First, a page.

DIENST ZUIDERZEEWERKEN, 1932-1947, , Noordoostpolder (NOP)
Noordoostpolder / Noordoostpolder ( Dienst Zuiderzeewerken )
© 2006
Noordoostpolder (North East Polder) was the second polder after Wieringermeer to be created as part of the Zuiderzee Works. Both combine functional hydraulic engineering and agricultural frames of reference with traditional ideas on planning and landscape. Wieringermeer was drained between 1927 and 1929, two years before the Afsluitdijk was in place. M.J. Granpré Molière was involved in parcelling the polder landscape. Noordoostpolder was laid out between 1936 and 1942 to a design overseen by Granpré Molière and Verhagen. The landscape was divided into standard lots of 300 x 800 m. Altogether, some 1000 arable, 500 mixed, 225 horticulture and 93 state-owned farms were planned. These were constructed to a standard design, their barns fully prefabricated and assembled on site. Tree cover consisted mainly of linear elements supplemented by three forested areas. The former islands of Urk and Schokland were taken up in the landscape and picked out with screens of trees.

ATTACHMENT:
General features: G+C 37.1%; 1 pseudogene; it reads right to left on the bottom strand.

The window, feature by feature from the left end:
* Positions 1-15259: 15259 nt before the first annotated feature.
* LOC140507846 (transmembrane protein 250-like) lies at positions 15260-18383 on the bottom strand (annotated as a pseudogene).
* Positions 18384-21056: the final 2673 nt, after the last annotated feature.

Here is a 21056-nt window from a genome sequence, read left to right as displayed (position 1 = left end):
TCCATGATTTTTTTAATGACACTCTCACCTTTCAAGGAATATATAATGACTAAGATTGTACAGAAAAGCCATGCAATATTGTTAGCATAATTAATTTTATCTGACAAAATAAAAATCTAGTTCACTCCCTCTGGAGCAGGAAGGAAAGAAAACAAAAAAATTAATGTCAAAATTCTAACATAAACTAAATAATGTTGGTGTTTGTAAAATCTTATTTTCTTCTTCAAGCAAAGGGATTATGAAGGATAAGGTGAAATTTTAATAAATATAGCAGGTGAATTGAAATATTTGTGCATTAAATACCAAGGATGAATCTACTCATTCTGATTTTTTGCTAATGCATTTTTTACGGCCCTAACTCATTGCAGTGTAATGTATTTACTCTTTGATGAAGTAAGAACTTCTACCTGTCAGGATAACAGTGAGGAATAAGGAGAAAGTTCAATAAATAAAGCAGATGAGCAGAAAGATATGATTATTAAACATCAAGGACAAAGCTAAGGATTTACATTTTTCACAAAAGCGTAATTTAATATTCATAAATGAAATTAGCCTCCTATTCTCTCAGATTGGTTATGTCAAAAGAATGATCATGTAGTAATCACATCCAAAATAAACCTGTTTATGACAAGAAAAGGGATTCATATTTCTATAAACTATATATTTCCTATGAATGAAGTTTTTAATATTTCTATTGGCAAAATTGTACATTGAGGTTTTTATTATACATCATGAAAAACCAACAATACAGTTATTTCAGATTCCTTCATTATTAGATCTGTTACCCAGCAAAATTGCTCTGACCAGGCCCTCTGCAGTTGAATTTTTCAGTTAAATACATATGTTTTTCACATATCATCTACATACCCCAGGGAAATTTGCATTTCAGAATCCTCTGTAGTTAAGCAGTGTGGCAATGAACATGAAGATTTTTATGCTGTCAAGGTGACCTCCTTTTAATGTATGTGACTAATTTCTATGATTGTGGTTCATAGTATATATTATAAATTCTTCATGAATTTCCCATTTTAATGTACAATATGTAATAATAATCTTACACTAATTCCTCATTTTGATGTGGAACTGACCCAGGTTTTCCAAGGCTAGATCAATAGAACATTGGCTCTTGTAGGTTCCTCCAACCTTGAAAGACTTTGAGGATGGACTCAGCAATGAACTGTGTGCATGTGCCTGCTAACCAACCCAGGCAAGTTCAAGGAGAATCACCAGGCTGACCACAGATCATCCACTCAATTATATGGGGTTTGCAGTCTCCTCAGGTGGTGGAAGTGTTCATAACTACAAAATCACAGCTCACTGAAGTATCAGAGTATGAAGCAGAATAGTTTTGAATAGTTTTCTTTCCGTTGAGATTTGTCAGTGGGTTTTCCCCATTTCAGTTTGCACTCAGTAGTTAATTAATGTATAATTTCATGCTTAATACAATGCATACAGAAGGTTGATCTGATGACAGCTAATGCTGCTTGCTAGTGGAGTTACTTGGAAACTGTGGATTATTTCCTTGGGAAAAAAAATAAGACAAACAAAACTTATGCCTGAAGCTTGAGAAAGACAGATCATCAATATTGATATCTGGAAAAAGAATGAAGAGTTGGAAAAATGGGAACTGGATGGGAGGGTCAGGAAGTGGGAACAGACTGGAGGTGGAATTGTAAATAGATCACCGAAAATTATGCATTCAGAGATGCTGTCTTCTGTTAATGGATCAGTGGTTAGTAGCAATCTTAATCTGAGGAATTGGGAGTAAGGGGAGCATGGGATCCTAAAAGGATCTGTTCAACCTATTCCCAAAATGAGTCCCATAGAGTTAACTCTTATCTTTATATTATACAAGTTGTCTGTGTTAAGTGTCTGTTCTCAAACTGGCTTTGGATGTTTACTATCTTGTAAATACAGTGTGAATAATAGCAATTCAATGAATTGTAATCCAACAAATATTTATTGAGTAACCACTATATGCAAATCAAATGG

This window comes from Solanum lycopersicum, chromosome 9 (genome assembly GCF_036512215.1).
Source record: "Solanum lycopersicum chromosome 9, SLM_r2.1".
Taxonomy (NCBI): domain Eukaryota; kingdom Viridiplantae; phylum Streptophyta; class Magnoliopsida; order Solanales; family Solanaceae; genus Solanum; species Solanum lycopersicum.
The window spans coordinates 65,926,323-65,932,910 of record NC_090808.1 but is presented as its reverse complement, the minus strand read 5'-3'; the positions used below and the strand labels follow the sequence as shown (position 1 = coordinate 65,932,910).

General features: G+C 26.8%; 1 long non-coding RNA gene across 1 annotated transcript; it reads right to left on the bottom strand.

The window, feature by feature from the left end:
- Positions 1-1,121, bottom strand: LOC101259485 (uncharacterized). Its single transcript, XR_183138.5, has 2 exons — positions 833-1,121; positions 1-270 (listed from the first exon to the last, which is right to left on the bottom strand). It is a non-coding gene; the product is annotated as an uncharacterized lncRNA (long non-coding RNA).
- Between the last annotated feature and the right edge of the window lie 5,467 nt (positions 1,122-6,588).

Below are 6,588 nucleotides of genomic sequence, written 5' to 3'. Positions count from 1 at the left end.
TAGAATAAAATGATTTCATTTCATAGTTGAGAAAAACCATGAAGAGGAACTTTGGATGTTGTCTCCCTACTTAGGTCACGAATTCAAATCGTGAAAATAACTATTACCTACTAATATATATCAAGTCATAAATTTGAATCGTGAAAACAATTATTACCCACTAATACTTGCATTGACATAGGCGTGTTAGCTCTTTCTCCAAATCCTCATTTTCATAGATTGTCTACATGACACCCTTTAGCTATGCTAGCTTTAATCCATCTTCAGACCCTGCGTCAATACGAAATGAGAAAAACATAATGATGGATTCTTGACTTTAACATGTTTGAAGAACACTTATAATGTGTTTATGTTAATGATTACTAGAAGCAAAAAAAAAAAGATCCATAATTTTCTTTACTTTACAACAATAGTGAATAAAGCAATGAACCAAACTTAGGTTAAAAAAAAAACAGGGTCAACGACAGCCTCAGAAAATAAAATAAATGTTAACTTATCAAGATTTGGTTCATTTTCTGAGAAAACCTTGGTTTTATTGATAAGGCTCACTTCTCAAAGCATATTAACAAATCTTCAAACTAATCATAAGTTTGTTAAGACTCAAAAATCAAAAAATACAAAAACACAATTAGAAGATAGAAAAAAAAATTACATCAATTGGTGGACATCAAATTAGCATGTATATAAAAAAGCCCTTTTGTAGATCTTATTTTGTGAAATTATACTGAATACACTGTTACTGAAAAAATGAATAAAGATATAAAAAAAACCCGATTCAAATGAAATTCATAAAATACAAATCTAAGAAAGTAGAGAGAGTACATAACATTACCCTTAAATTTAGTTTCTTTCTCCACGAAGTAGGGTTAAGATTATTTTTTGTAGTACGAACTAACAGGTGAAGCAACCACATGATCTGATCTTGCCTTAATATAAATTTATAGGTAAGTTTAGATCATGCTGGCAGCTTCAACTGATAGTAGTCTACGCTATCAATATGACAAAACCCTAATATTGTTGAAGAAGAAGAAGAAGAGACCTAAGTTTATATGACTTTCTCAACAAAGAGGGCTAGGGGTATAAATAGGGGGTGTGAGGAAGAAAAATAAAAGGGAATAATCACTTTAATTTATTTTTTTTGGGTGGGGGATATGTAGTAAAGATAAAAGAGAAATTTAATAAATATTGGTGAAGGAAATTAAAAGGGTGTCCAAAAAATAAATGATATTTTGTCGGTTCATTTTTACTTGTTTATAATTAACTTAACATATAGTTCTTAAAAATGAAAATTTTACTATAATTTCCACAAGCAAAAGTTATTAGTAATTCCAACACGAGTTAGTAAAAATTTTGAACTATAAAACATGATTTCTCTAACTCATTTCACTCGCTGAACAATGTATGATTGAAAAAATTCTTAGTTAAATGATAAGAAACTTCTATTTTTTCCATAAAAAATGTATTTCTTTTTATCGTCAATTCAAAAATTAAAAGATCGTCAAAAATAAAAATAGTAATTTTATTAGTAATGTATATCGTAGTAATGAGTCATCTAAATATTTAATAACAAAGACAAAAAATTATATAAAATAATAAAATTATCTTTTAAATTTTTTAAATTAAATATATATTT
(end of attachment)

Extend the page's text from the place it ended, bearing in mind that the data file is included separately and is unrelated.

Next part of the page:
Sitting at the intersection of the main roads through Noordoostpolder is Emmeloord, the local administrative centre. Its water tower (Poldertoren) is the polder's symbolic heart. Ten villages lie in a circle round Emmeloord. Each has a main square boasting three churches for the principal denominations; the villages' population makeup reflected the 'pillarization' or religious-political division in Dutch society. The small-scale housing is of traditional brick design with gable roofs. The churches vary from utterly traditional to ultra-modern. Most of the villages were designed by the architectural section of the Wieringermeer management. Only Nagele was claimed by the modernist architects and urbanists of the Amsterdam functionalist circle De 8.